Passengers aboard a Pelican Harbor Seabird Station sunset birding cruise this month had a National Geographic-worthy moment just 15 minutes into the two-hour trip.
Wildlife-rehabilitation manager Teresa Sepetauc wearily identified a flock of black vultures swarming above the privately owned Bird Key Rookery, a stone’s throw from Seabird Station, just south of the 79th Street Causeway.
“That usually means there’s something dead on the island,” she said.
Many of the 30 or so people on deck raised their binoculars for a better view. One of them, Seabird Station Director Christopher Scott Boykin, could barely hush his own excitement.
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“Bald eagle on the island!” he whisper-shouted. “Right here, people! Oh, my God. Get your cameras, please!”
Underneath the circling, cawing vultures, our national bird sat perched in a tree, its taxi-colored beak dropping every few seconds to strip out a seagull’s guts. Just as people on the boat began to train their lenses on the eagle, it flew away, the uneaten carcass clutched in its yellow-orange claws.
The last time Boykin saw a bald eagle was five years ago, as it flew from a nearby boat ramp to the rookery, owned in part by Finlay Matheson, whose family owned much of Key Biscayne in the early 1900s. Other special and rare sightings include flamingos. “We have flamingos that visit from Cuba, the Bahamas, as well as Mexico,” Boykin said, going back to the eagle, “but that was pretty awesome.”
The Seabird Station was founded in 1980 for the purpose of caring for injured brown pelicans. It now serves as a rehabilitation facility for all types of wild animals, who are eventually returned to their natural habitats by the station’s small team of volunteers. Last year, the station took in a record 1,968 birds and other sick, injured, orphaned and displaced animals. About 10 percent were pelicans that had ingested fishing hooks.
“We get quite a diversity of animals at the center,” said Boykin, who has been the director for four months. For the past 12 years, he worked as the project coordinator for the Florida Department of Environmental Protection’s Coral Reef Conservation Program.
The Seabird Station helps its fair share of vultures, too, which Sepetauc explained to cruise passengers is not for the faint of heart.
“One of their defenses when they’re afraid is to throw up their food,” she said. “They eat dead, rotting things so that’s fun when we get them in. It is quite a smell. It’s probably the worst smell in the world.”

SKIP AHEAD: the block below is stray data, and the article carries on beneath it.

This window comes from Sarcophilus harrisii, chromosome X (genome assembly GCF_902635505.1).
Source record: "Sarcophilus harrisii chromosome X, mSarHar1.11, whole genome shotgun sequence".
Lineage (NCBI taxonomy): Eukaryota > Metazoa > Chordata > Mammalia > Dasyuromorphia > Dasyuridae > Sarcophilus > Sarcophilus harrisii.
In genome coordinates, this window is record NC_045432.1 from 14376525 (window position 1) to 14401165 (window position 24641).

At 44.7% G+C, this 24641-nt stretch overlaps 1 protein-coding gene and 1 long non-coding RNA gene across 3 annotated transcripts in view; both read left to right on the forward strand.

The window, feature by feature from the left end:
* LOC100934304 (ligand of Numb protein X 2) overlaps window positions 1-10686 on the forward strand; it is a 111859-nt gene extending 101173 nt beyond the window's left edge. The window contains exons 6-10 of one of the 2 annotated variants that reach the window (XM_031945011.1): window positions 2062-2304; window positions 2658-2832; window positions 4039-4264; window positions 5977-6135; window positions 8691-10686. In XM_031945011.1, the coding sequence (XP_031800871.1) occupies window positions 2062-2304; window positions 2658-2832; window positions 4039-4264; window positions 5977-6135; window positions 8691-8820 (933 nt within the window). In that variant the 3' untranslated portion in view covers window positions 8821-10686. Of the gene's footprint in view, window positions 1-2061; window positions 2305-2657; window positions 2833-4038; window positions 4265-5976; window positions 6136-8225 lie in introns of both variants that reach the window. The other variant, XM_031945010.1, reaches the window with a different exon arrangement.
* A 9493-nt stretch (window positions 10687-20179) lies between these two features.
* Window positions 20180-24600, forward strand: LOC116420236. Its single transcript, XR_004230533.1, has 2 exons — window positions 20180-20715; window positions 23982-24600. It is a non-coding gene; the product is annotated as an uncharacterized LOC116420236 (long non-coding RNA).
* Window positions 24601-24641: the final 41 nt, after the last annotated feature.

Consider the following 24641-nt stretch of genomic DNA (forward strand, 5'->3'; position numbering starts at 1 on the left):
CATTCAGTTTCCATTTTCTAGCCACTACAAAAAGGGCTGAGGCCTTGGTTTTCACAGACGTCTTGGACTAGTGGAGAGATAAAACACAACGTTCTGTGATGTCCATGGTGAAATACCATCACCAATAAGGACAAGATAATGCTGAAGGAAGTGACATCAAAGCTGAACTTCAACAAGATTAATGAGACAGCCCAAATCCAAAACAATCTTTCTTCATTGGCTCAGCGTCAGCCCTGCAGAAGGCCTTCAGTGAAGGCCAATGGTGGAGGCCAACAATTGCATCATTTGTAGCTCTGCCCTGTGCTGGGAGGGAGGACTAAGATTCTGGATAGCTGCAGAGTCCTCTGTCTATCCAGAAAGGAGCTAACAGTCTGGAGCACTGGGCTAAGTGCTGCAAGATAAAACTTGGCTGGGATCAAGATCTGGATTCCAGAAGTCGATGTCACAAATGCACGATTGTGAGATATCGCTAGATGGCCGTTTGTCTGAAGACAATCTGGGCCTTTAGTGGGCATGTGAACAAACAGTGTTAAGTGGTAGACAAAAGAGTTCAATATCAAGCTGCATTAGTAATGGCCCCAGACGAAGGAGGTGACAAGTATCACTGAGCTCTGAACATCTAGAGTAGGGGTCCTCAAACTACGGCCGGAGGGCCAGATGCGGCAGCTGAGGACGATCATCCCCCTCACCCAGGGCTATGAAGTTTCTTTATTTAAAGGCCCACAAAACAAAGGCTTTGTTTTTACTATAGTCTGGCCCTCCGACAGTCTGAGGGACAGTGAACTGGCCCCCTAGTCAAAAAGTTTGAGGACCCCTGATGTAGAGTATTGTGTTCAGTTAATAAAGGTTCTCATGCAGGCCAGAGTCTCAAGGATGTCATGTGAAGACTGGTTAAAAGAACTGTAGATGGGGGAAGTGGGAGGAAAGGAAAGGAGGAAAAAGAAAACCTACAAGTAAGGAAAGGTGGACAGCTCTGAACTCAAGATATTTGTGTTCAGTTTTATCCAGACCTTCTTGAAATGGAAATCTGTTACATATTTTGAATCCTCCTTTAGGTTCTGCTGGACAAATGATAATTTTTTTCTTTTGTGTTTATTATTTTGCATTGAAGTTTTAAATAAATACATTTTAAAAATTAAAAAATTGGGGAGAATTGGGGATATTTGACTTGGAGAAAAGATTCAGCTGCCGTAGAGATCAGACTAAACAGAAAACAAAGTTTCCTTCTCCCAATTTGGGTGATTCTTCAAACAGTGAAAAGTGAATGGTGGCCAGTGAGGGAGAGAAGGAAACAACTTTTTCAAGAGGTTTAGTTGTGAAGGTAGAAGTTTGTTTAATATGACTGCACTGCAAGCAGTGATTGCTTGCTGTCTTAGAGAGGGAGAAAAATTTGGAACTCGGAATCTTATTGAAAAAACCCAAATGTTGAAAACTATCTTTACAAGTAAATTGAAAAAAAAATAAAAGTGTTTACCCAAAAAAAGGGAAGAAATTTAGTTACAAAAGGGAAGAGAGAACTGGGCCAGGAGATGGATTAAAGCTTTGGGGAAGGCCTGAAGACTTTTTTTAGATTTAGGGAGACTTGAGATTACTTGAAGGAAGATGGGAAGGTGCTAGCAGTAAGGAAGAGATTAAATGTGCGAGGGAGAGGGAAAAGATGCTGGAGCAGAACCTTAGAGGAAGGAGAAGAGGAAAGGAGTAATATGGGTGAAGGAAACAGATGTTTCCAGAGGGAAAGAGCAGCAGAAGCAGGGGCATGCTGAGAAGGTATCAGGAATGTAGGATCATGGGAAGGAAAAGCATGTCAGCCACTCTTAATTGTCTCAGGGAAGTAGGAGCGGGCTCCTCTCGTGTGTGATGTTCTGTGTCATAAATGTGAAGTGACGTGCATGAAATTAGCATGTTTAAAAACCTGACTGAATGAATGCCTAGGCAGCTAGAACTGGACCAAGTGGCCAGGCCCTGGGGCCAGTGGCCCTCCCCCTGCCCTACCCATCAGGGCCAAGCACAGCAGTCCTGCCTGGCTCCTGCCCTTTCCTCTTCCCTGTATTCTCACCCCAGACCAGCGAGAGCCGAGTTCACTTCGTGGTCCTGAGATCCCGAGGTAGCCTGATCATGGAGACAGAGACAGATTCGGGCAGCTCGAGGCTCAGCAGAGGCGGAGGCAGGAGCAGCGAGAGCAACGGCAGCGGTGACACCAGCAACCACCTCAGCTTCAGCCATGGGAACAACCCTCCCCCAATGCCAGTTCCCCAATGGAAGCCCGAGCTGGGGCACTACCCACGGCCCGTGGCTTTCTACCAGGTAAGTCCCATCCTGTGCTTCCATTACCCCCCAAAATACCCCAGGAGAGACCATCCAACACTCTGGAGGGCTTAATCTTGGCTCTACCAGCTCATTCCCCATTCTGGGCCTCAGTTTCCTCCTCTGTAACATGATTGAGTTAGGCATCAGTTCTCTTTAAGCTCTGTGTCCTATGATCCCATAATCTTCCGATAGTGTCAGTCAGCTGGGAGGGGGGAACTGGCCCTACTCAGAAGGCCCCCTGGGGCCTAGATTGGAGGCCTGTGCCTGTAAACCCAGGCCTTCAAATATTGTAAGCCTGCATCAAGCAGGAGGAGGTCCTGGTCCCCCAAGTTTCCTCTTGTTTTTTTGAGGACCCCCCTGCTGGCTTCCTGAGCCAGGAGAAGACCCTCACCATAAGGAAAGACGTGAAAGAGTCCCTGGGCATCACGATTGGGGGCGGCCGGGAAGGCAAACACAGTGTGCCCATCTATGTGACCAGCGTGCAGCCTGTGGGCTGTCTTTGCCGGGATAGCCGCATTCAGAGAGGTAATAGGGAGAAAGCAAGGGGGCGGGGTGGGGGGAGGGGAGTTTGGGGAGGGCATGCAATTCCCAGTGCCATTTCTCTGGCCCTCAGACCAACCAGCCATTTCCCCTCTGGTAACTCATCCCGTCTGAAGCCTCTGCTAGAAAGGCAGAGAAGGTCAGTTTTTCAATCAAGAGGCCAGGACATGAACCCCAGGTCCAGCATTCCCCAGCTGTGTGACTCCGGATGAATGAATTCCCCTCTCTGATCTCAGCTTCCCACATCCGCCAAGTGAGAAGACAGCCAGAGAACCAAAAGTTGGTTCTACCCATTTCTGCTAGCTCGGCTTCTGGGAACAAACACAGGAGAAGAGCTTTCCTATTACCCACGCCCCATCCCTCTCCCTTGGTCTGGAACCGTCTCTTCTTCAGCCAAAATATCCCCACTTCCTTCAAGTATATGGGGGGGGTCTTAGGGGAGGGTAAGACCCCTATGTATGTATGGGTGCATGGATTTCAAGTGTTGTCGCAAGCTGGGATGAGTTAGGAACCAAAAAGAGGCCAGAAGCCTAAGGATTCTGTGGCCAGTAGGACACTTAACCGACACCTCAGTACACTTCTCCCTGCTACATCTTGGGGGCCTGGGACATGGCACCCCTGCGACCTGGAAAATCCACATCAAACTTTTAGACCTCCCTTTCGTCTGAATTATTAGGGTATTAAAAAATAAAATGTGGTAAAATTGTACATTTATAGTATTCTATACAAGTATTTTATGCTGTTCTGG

The monthly sunset cruises, which are a joint venture between the seabird station and Miami-Dade County, started last spring as a way to engage and teach people about different types of birds in South Florida while providing memorable, fun and educational experiences. It brings together a mix of budding bird enthusiasts, avid bird watchers and plenty of people without any prior bird knowledge.
The $40 charge helps fund expenses for the station, like medical supplies and fish for the birds to eat, a $30,000 annual expense. As an added bonus, the boat takes passengers toward Miami’s skyline, stopping in front of Pérez Art Museum Miami before heading back to the station’s dock.
This month’s cruise included passengers like Judy and Bob Mangasarian of Coral Gables, who have been donors to the Seabird Station for more than a decade.
“It’s nice to have experts point out the different birds,” Bob Mangasarian said, the sky casting an orange glow from the setting sun. “Any awareness the program can bring to help the bird population is worth it.”
Cruise passengers learned that the majority of injuries that wildlife sustain are from man-made causes, like plastic six-pack holders that entrap them and other types of litter, including leftover fishing lines.
The ground of Bird Key Rookery is covered in garbage. Plastic bottles, rubber tires, Styrofoam coolers, glass and aluminum have washed up there. Since it’s not managed by the county and people aren’t allowed on the protected rookery, cleanup efforts have failed.
“One of the reasons why it’s important not to walk on or get too close to bird rookeries is because mother birds will fly away from their nests, and crows and other predatory birds will swoop in and eat the eggs or the young,” Boykin said.
Some of the most popular bird sightings at the rookery include turkey vultures, white ibises, double-crested cormorants and brown pelicans. Two volunteers on the cruise check off birds seen at the rookery on a list containing 29 types of birds that have been spotted there during past visits. Now, the American bald eagle will be added.
Just before the eagle sighting, Sepetauc released a rehabilitated brown pelican from the boat, marking the fourth bird released that day.
If you go
What: Miami sunset birding cruises.
When: Monthly, check website for details: pelicanharbor.org.
Cost: $40 per passenger for a two-hour trip.
Contact: 305-751-9840 or email@example.com.
▪ People who find injured or orphaned wild animals are encouraged to take them to Pelican Harbor Seabird Station for rehabilitation (1279 NE 79th St.) or call 305-751-9840.
▪ The station is open daily from 9 a.m. to 5 p.m. for visitors; tours are free with advance notice; donations accepted.
▪ The station is seeking volunteers as well as student interns.
▪ A March 14 fundraiser at Newport Beachside Hotel will celebrate the station’s 35th anniversary.